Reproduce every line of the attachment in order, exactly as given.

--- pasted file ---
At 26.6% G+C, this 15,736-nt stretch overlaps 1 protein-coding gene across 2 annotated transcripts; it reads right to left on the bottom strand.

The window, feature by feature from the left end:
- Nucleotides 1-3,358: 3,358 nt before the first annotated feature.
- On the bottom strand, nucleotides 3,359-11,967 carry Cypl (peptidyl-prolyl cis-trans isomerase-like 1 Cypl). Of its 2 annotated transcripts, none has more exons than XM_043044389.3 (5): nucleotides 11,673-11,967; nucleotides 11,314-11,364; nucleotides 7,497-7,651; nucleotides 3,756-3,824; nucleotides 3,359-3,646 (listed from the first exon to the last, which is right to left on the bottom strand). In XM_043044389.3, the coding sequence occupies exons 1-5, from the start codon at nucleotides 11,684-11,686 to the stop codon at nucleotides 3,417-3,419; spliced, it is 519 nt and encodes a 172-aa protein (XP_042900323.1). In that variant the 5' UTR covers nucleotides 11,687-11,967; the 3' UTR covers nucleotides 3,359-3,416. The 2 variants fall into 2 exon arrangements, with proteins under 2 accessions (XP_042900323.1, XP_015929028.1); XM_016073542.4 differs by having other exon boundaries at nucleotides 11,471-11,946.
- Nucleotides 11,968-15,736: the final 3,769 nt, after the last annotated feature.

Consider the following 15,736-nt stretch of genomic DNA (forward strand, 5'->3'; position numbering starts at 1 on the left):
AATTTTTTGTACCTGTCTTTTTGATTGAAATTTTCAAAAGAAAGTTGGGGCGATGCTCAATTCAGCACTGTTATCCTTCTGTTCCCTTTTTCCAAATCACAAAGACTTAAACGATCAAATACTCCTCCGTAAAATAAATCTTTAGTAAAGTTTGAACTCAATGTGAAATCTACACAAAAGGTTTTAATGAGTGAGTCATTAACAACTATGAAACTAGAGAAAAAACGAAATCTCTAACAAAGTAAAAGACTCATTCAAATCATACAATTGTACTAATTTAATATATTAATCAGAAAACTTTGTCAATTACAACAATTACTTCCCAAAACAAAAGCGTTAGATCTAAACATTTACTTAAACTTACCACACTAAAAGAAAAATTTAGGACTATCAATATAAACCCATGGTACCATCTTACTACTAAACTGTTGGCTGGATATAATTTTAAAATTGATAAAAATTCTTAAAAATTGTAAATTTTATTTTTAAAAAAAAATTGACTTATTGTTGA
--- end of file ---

At 26.6% G+C, this 15,736-nt stretch overlaps 1 protein-coding gene across 2 annotated transcripts; it reads right to left on the bottom strand.

The window, feature by feature from the left end:
- Nucleotides 1-3,358: 3,358 nt before the first annotated feature.
- On the bottom strand, nucleotides 3,359-11,967 carry Cypl (peptidyl-prolyl cis-trans isomerase-like 1 Cypl). Of its 2 annotated transcripts, none has more exons than XM_043044389.3 (5): nucleotides 11,673-11,967; nucleotides 11,314-11,364; nucleotides 7,497-7,651; nucleotides 3,756-3,824; nucleotides 3,359-3,646 (listed from the first exon to the last, which is right to left on the bottom strand). In XM_043044389.3, the coding sequence occupies exons 1-5, from the start codon at nucleotides 11,684-11,686 to the stop codon at nucleotides 3,417-3,419; spliced, it is 519 nt and encodes a 172-aa protein (XP_042900323.1). In that variant the 5' UTR covers nucleotides 11,687-11,967; the 3' UTR covers nucleotides 3,359-3,416. The 2 variants fall into 2 exon arrangements, with proteins under 2 accessions (XP_042900323.1, XP_015929028.1); XM_016073542.4 differs by having other exon boundaries at nucleotides 11,471-11,946.
- Nucleotides 11,968-15,736: the final 3,769 nt, after the last annotated feature.

Consider the following 15,736-nt stretch of genomic DNA (forward strand, 5'->3'; position numbering starts at 1 on the left):
AATTTTTTGTACCTGTCTTTTTGATTGAAATTTTCAAAAGAAAGTTGGGGCGATGCTCAATTCAGCACTGTTATCCTTCTGTTCCCTTTTTCCAAATCACAAAGACTTAAACGATCAAATACTCCTCCGTAAAATAAATCTTTAGTAAAGTTTGAACTCAATGTGAAATCTACACAAAAGGTTTTAATGAGTGAGTCATTAACAACTATGAAACTAGAGAAAAAACGAAATCTCTAACAAAGTAAAAGACTCATTCAAATCATACAATTGTACTAATTTAATATATTAATCAGAAAACTTTGTCAATTACAACAATTACTTCCCAAAACAAAAGCGTTAGATCTAAACATTTACTTAAACTTACCACACTAAAAGAAAAATTTAGGACTATCAATATAAACCCATGGTACCATCTTACTACTAAACTGTTGGCTGGATATAATTTTAAAATTGATAAAAATTCTTAAAAATTGTAAATTTTATTTTTAAAAAAAAATTGACTTATTGTTGA